I have shared this video of Alex with students and teachers in hopes that we can gain from his determination a drive of our own to never let challenges get in our way.
To get this video uploaded and the blog posted, I had to overcome some challenges with editing, copyrights of music and successfully escaping the house with our family video camera without having my wife find out that I intended to take it skiing with me. Due to some of these challenges, this ski video blog is being sent out right when the weather is starting to get a little nicer in my area of the world. Sorry for sending a snowy video now, but I didn’t want to wait until next winter to share this inspiring example with you.
When I was teaching in a regular "brick and mortar" school, I liked the lesson about Probability because it always talks about dice or numbered cubes, coins and cards. One of the reasons I like this lesson is because the lesson demands that teachers use manipulatives. I would bring in my Rubik’s cube, and we could roll it and change it and learn about theoretical and experimental probability. When I first started working in an online school I put my Rubik’s cube on the shelf as I was not in the classroom with the students anymore.
After a year of teaching, I saw a video by another K¹² teacher, Chad Donohue, where he taught a fun lesson to students. At that point, the wheels in my head started turning, and I dusted off old Rubik and went to work. I was able to not only teach a concept, but also show it to students all across the State and it has even been shared with teachers across the country. This video has now been viewed in Canada, England, Germany, Sweden, Australia, the Philippines and other countries across the world. This is one of the reasons I love working as an online teacher. I can take the fun I had in the classroom and share that fun way of learning across the world.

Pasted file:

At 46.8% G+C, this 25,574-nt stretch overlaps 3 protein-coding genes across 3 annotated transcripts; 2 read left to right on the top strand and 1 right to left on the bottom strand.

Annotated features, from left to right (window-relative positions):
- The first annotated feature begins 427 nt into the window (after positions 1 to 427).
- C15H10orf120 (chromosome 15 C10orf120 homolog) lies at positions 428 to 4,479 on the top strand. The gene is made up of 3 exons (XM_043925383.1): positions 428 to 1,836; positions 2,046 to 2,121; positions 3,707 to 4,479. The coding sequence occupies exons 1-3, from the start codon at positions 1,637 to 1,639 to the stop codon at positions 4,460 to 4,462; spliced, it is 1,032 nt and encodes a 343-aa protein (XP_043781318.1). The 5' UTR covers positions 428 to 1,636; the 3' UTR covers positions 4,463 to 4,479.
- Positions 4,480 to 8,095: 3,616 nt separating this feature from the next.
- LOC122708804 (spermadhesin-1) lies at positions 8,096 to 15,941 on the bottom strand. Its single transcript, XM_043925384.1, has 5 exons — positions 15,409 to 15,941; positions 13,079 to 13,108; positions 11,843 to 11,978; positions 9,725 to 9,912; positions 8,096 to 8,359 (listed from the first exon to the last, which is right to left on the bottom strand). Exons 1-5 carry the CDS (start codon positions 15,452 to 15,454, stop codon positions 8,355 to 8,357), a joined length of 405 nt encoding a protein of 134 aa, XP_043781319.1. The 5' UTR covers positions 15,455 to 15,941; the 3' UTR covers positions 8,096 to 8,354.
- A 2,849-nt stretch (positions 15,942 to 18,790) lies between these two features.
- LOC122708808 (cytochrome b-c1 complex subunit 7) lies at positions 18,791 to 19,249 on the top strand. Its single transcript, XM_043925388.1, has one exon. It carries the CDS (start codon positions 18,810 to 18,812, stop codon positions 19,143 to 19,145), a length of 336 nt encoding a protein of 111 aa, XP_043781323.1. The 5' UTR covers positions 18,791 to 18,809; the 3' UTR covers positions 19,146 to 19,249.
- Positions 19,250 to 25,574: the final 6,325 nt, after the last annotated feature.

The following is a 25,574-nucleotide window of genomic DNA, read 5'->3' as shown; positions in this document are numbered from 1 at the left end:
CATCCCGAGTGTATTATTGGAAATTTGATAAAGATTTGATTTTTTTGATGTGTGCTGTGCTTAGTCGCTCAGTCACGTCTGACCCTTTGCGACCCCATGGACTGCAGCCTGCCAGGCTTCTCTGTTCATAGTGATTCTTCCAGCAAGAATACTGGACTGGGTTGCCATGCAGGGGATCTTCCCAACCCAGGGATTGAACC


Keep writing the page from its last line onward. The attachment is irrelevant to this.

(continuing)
Submitted by Ben Blair on Fri, 05/14/2010 - 11:07am
I thought this video on the NYC Innovation Zone was inspiring. It’s about City Poly in NYC (http://www.nycizone.org/city-poly.html )—a hybrid school that uses PowerspeaK¹² courses. I love hearing the perspective of Chris Aguirre (the principal), Allegra Felter (the language facilitator), and students of this innovative model. I think you would be hard pressed to find more enthusiastic educators and students. And, I may be biased, but I think this video showcases quite a compelling online language program. What do you think?
When I was doing my student teaching in Wilkes-Barre, a teacher related her experience to me about a prep session for a state test. The students were gathered to take the test, and one question seemed to stump them completely. They were supposed to write a narrative piece about life on a farm. For many of the students, their exposure to farm life was limited to Old MacDonald’s Farm.
I thought of that as I made a math video or two about my chickens. I thought that I would be getting the most responses from students who lived or worked on farms, but I was dead wrong. The students who lived on farms didn’t think my four-hen “farm” should even qualify as an actual farm, and the students from the cities were very excited to see chickens in action. The biggest let down was that the chickens stole the show and nobody asked me about the math.
Either way, I saw an important principle through the responses to these videos. That is to make the resources available to everyone and let them choose which ones they like and use according to their preferences and individual needs.
The lesson I learned—that I think all teachers should learn—is that there is tremendous value in providing differentiation of instruction.
As a teacher, I have had students, and sometimes parents, tell me that they will never use Algebra. In all my attempts to explain why they will need it I forgot something very important:
I’m a math teacher, I have to say you’ll need math!
It’s like a mom telling her child that he or she is cute, or an insurance salesman telling you that you should get more coverage.
In an attempt to try to have someone else tell my students that what I’m saying is true, I hit the road armed with a video camera and two questions: “What do you do?” and “How do you use Math in your Job?”
The resulting conversations that I had with folks showed that—even more than I previously thought—there is a huge requirement for at least a high school math education. This video is different from anything else I have ever done, not only because you don’t see me in the video, but also because it answers a question that has probably been posed by hundreds of thousands of students across this country and around the world. I feel that this is a message that all high school students should have: Your education is important, and you will use it.